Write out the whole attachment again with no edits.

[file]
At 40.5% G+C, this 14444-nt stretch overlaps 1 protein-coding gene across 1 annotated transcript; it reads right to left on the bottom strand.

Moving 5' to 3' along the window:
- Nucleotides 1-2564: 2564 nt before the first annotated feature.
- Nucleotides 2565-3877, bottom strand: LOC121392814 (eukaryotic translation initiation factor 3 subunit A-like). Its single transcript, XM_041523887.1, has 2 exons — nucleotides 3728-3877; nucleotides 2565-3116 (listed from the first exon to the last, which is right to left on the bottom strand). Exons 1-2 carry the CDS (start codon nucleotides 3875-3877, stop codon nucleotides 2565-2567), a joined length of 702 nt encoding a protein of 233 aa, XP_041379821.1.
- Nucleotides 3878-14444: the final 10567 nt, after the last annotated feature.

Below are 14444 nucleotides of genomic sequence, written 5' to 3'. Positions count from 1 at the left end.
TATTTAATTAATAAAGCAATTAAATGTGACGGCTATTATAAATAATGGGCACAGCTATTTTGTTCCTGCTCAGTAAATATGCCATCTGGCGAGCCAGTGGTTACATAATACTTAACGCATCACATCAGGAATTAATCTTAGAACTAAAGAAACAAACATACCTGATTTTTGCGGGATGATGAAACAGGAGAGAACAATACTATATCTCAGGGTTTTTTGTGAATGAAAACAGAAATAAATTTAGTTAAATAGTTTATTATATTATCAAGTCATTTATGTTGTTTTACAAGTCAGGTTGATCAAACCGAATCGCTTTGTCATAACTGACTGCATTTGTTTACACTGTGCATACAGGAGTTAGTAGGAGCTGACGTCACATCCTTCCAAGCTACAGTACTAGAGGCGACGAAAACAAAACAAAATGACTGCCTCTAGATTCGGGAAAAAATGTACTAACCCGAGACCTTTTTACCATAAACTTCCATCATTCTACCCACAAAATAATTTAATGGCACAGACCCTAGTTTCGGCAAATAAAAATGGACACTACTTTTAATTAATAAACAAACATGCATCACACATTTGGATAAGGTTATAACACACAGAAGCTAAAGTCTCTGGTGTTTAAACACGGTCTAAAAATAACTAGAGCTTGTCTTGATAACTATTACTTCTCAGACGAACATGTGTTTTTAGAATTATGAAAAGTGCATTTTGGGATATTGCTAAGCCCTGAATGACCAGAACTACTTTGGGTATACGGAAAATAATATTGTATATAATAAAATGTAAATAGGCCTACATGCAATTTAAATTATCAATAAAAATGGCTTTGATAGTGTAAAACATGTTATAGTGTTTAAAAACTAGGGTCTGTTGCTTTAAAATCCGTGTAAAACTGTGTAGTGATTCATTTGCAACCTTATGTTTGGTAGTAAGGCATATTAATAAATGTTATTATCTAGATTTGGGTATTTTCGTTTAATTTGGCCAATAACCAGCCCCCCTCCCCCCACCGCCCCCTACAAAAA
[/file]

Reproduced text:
At 40.5% G+C, this 14444-nt stretch overlaps 1 protein-coding gene across 1 annotated transcript; it reads right to left on the bottom strand.

Moving 5' to 3' along the window:
- Nucleotides 1-2564: 2564 nt before the first annotated feature.
- Nucleotides 2565-3877, bottom strand: LOC121392814 (eukaryotic translation initiation factor 3 subunit A-like). Its single transcript, XM_041523887.1, has 2 exons — nucleotides 3728-3877; nucleotides 2565-3116 (listed from the first exon to the last, which is right to left on the bottom strand). Exons 1-2 carry the CDS (start codon nucleotides 3875-3877, stop codon nucleotides 2565-2567), a joined length of 702 nt encoding a protein of 233 aa, XP_041379821.1.
- Nucleotides 3878-14444: the final 10567 nt, after the last annotated feature.

Below are 14444 nucleotides of genomic sequence, written 5' to 3'. Positions count from 1 at the left end.
TATTTAATTAATAAAGCAATTAAATGTGACGGCTATTATAAATAATGGGCACAGCTATTTTGTTCCTGCTCAGTAAATATGCCATCTGGCGAGCCAGTGGTTACATAATACTTAACGCATCACATCAGGAATTAATCTTAGAACTAAAGAAACAAACATACCTGATTTTTGCGGGATGATGAAACAGGAGAGAACAATACTATATCTCAGGGTTTTTTGTGAATGAAAACAGAAATAAATTTAGTTAAATAGTTTATTATATTATCAAGTCATTTATGTTGTTTTACAAGTCAGGTTGATCAAACCGAATCGCTTTGTCATAACTGACTGCATTTGTTTACACTGTGCATACAGGAGTTAGTAGGAGCTGACGTCACATCCTTCCAAGCTACAGTACTAGAGGCGACGAAAACAAAACAAAATGACTGCCTCTAGATTCGGGAAAAAATGTACTAACCCGAGACCTTTTTACCATAAACTTCCATCATTCTACCCACAAAATAATTTAATGGCACAGACCCTAGTTTCGGCAAATAAAAATGGACACTACTTTTAATTAATAAACAAACATGCATCACACATTTGGATAAGGTTATAACACACAGAAGCTAAAGTCTCTGGTGTTTAAACACGGTCTAAAAATAACTAGAGCTTGTCTTGATAACTATTACTTCTCAGACGAACATGTGTTTTTAGAATTATGAAAAGTGCATTTTGGGATATTGCTAAGCCCTGAATGACCAGAACTACTTTGGGTATACGGAAAATAATATTGTATATAATAAAATGTAAATAGGCCTACATGCAATTTAAATTATCAATAAAAATGGCTTTGATAGTGTAAAACATGTTATAGTGTTTAAAAACTAGGGTCTGTTGCTTTAAAATCCGTGTAAAACTGTGTAGTGATTCATTTGCAACCTTATGTTTGGTAGTAAGGCATATTAATAAATGTTATTATCTAGATTTGGGTATTTTCGTTTAATTTGGCCAATAACCAGCCCCCCTCCCCCCACCGCCCCCTACAAAAA